You are lucky it is too tight rather than too loose so you can easily correct it. The change needed is a fraction of a thou so be carefull.

Two things to avoid are running the lathe then trying to get the chuck off as the spindle will have warmed and expanded into the cold chuck register. The other is never put a warm chuck onto a cold spindle as it can shrink fit itself. The same applies in reverse for fitting morse tapers (especially in milling machines) so always think about your remperatures and expansion direction.

For anyone else getting in the same position as well as Jason's advice above use an electric paint stripper to warm the chuck and soften the gunk if it might be a contributor. If you have a screw on chuck don't whack the chuck key but put a bar through the jaws such that the force is distributed along the side of a jaw. Better grip a bit of hex and put a socket set on that. Beware using the back gear to lock the spindle.

Mark Salzedo23/02/2014 15:30:18
49 forum posts
4 photos

Hi,

I am grateful for all the feedback which will take me a little time to absorb. I have uploaded a few pictures of the backplate assembly in 'My Albums' under 'Lathe back plate'. It's on the last page of 'Albums':

www.model-engineer.co.uk/albums/default.asp?p=182

When all is said and done, I don't think that it would be unreasonable of me to contact the supplier and inform him that under the 'Sale of Good Act', I consider the lathe 'not fit for purpose'. Nonetheless, because the lathe is over six months old, I think that I might have to have to prove that the problem was present when I bought the lathe.

Many thanks.

Involute Curve23/02/2014 15:31:43
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337 forum posts
107 photos
Posted by John McNamara on 23/02/2014 13:44:26:

Hi Mark

I am not sure why you needed to remove the chuck from its back plate? It appears that the manufacturer was a little over zealous in tightening the machine screws that attach it to the back plate, and that the light press fit normally used between the shoulder on the chuck was more a press fit, the fit is easily fixed by turning a couple of tenths off the back plate shoulder. (Be careful it is easy to take too much)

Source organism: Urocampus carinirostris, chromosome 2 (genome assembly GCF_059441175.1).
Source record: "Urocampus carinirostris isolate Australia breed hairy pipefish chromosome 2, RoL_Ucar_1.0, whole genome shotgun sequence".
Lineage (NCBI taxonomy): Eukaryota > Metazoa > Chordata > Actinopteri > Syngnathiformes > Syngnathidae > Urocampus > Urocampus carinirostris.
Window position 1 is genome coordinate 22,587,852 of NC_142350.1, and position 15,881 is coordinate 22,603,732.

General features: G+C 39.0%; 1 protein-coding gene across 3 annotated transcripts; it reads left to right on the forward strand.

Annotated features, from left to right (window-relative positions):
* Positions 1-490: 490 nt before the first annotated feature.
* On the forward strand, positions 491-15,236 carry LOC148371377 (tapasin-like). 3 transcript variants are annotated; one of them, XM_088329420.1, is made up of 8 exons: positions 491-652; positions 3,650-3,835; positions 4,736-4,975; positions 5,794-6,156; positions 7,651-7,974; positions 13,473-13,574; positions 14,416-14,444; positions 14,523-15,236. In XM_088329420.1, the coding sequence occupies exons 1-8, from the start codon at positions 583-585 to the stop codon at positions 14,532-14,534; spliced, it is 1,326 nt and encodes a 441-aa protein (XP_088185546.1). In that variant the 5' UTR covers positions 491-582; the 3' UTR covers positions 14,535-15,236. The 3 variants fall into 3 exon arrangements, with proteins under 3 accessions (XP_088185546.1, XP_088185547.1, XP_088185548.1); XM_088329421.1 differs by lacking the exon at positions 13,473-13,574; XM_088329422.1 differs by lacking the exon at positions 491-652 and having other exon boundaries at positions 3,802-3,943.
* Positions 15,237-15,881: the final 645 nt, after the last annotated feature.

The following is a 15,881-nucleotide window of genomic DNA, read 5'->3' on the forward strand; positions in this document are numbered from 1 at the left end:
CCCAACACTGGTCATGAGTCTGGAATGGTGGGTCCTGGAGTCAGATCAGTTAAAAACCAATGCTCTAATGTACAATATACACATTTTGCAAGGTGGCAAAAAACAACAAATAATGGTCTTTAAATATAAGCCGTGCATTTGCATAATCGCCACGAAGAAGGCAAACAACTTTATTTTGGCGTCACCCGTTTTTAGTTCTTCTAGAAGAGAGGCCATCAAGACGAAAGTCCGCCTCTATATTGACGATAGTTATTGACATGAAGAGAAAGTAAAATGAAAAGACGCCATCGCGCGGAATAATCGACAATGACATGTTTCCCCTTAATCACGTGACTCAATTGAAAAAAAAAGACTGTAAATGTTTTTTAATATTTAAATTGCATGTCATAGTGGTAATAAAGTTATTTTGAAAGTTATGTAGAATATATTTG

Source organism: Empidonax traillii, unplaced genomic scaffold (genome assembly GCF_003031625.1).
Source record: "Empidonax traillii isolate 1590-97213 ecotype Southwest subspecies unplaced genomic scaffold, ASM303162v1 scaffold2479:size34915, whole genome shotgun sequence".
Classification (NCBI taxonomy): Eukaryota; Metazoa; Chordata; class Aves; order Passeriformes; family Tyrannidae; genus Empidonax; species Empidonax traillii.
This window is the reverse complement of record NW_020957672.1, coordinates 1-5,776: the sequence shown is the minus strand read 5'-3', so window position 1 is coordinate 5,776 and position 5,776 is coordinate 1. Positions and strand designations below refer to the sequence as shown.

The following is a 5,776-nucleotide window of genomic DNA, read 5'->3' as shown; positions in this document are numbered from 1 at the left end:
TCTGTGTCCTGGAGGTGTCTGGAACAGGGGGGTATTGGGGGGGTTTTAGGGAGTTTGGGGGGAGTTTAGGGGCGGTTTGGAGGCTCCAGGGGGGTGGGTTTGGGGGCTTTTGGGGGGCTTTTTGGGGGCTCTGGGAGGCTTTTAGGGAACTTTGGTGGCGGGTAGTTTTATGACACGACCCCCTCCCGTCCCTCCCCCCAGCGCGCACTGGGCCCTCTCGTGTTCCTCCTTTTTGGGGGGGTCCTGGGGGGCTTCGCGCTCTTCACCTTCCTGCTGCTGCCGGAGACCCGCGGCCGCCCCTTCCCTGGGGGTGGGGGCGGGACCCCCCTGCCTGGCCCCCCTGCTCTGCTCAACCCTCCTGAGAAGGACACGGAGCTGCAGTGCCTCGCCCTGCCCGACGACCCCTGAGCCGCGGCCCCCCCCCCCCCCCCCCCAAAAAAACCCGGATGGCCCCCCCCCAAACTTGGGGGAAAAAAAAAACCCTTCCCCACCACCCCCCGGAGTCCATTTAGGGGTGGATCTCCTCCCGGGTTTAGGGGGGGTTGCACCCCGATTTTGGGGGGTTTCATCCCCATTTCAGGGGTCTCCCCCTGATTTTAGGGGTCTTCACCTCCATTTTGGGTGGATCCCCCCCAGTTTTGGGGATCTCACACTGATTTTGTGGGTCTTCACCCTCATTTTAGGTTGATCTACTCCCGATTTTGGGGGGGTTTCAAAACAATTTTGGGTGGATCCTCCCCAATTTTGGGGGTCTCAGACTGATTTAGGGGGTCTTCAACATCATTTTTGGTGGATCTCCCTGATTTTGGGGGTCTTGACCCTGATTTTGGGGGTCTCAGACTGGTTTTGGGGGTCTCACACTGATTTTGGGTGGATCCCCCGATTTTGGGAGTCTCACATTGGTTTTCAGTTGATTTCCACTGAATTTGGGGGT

I'm also puzzled as to why the chuck is removed from the back plate, or is this common practice on these lathes.....

wheeltapper23/02/2014 16:06:18
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421 forum posts
98 photos

It looks like the way my Comet chuck fits, It's not technichly (sp) a backplate, its a flange integral with the spindle.

the chuck itself has no backplate as such, not like a screw on chuck.

Roy.

JasonB23/02/2014 16:31:58
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Your locating spigot is a bit shorter than teh larger Warco lathes so the second pat of this may not work.

As I said earlier rather than knock the chuck off you can jack it which is a lot kinder to the machine.

1. loosen nuts and then unsert metal packer, preferably non ferrous.

imag2472.jpg

2. Turn nut with spanner, working round giveing each about 1/3rd of a turn.

imag2473.jpg

3. Or you can use the bar as a lever, again small amounts as you work round so teh chuck does not get cocked at an angle.

imag2474.jpg

Now my parallel spigot is about 8mm long so I turned a shallow taper in the first part of teh chucks backplate. This may not work for your shorter setup. This means its only tight for the last littel bit so does not need a lot to jack it free

imag2478.jpg

And this is the setup to machine the taper

imag2481.jpg

imag2482.jpg

Edited By JasonB on 23/02/2014 16:32:34

Mark Salzedo23/02/2014 16:44:46
49 forum posts
4 photos

dscn2567.jpgInstead of going to 'Albums' you can view the images here.